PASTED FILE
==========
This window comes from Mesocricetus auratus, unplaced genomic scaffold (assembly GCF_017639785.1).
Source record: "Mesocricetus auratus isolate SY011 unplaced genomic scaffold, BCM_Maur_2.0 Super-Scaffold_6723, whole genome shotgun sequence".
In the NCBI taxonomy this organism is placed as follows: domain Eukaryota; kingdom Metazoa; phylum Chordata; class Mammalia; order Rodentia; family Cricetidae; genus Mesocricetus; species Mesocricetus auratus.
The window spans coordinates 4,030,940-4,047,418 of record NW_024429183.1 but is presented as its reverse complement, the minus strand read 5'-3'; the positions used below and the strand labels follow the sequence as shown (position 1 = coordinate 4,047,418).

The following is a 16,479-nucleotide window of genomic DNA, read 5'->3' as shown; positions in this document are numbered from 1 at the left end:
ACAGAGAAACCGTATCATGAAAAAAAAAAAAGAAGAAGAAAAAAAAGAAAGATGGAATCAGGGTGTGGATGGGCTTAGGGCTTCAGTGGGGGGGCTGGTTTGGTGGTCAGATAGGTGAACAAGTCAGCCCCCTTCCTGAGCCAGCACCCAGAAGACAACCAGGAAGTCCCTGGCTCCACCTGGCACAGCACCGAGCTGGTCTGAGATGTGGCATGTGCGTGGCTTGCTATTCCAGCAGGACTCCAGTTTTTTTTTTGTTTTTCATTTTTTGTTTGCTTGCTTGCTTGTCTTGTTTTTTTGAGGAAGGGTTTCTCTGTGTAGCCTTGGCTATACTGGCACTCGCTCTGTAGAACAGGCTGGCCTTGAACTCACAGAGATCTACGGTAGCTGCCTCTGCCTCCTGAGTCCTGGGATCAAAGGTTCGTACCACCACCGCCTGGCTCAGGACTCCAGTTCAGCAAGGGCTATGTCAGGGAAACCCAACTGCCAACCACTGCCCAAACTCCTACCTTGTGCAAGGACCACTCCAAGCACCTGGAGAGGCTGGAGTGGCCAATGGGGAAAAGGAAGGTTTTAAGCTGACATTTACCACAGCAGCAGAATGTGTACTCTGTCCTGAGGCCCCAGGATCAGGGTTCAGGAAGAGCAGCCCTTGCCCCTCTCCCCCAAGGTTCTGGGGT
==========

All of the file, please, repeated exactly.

This window comes from Mesocricetus auratus, unplaced genomic scaffold (assembly GCF_017639785.1).
Source record: "Mesocricetus auratus isolate SY011 unplaced genomic scaffold, BCM_Maur_2.0 Super-Scaffold_6723, whole genome shotgun sequence".
In the NCBI taxonomy this organism is placed as follows: domain Eukaryota; kingdom Metazoa; phylum Chordata; class Mammalia; order Rodentia; family Cricetidae; genus Mesocricetus; species Mesocricetus auratus.
The window spans coordinates 4,030,940-4,047,418 of record NW_024429183.1 but is presented as its reverse complement, the minus strand read 5'-3'; the positions used below and the strand labels follow the sequence as shown (position 1 = coordinate 4,047,418).

The following is a 16,479-nucleotide window of genomic DNA, read 5'->3' as shown; positions in this document are numbered from 1 at the left end:
ACAGAGAAACCGTATCATGAAAAAAAAAAAAGAAGAAGAAAAAAAAGAAAGATGGAATCAGGGTGTGGATGGGCTTAGGGCTTCAGTGGGGGGGCTGGTTTGGTGGTCAGATAGGTGAACAAGTCAGCCCCCTTCCTGAGCCAGCACCCAGAAGACAACCAGGAAGTCCCTGGCTCCACCTGGCACAGCACCGAGCTGGTCTGAGATGTGGCATGTGCGTGGCTTGCTATTCCAGCAGGACTCCAGTTTTTTTTTTGTTTTTCATTTTTTGTTTGCTTGCTTGCTTGTCTTGTTTTTTTGAGGAAGGGTTTCTCTGTGTAGCCTTGGCTATACTGGCACTCGCTCTGTAGAACAGGCTGGCCTTGAACTCACAGAGATCTACGGTAGCTGCCTCTGCCTCCTGAGTCCTGGGATCAAAGGTTCGTACCACCACCGCCTGGCTCAGGACTCCAGTTCAGCAAGGGCTATGTCAGGGAAACCCAACTGCCAACCACTGCCCAAACTCCTACCTTGTGCAAGGACCACTCCAAGCACCTGGAGAGGCTGGAGTGGCCAATGGGGAAAAGGAAGGTTTTAAGCTGACATTTACCACAGCAGCAGAATGTGTACTCTGTCCTGAGGCCCCAGGATCAGGGTTCAGGAAGAGCAGCCCTTGCCCCTCTCCCCCAAGGTTCTGGGGT